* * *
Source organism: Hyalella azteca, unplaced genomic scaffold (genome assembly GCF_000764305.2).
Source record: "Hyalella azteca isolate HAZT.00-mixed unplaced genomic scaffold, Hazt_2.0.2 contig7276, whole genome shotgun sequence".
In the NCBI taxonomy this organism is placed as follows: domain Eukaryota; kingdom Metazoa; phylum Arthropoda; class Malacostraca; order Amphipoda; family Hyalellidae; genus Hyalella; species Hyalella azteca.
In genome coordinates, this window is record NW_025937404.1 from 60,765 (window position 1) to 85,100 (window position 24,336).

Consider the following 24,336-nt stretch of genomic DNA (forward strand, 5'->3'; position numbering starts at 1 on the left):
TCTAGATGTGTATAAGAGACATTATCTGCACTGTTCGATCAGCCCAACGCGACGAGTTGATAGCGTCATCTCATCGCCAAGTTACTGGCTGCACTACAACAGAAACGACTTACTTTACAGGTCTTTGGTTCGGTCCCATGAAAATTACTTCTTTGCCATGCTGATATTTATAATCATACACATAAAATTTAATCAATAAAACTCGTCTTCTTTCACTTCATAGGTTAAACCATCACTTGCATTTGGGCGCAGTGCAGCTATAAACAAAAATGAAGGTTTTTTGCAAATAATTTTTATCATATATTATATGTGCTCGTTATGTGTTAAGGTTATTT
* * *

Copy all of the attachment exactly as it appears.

Source organism: Hyalella azteca, unplaced genomic scaffold (genome assembly GCF_000764305.2).
Source record: "Hyalella azteca isolate HAZT.00-mixed unplaced genomic scaffold, Hazt_2.0.2 contig7276, whole genome shotgun sequence".
In the NCBI taxonomy this organism is placed as follows: domain Eukaryota; kingdom Metazoa; phylum Arthropoda; class Malacostraca; order Amphipoda; family Hyalellidae; genus Hyalella; species Hyalella azteca.
In genome coordinates, this window is record NW_025937404.1 from 60,765 (window position 1) to 85,100 (window position 24,336).

Consider the following 24,336-nt stretch of genomic DNA (forward strand, 5'->3'; position numbering starts at 1 on the left):
TCTAGATGTGTATAAGAGACATTATCTGCACTGTTCGATCAGCCCAACGCGACGAGTTGATAGCGTCATCTCATCGCCAAGTTACTGGCTGCACTACAACAGAAACGACTTACTTTACAGGTCTTTGGTTCGGTCCCATGAAAATTACTTCTTTGCCATGCTGATATTTATAATCATACACATAAAATTTAATCAATAAAACTCGTCTTCTTTCACTTCATAGGTTAAACCATCACTTGCATTTGGGCGCAGTGCAGCTATAAACAAAAATGAAGGTTTTTTGCAAATAATTTTTATCATATATTATATGTGCTCGTTATGTGTTAAGGTTATTT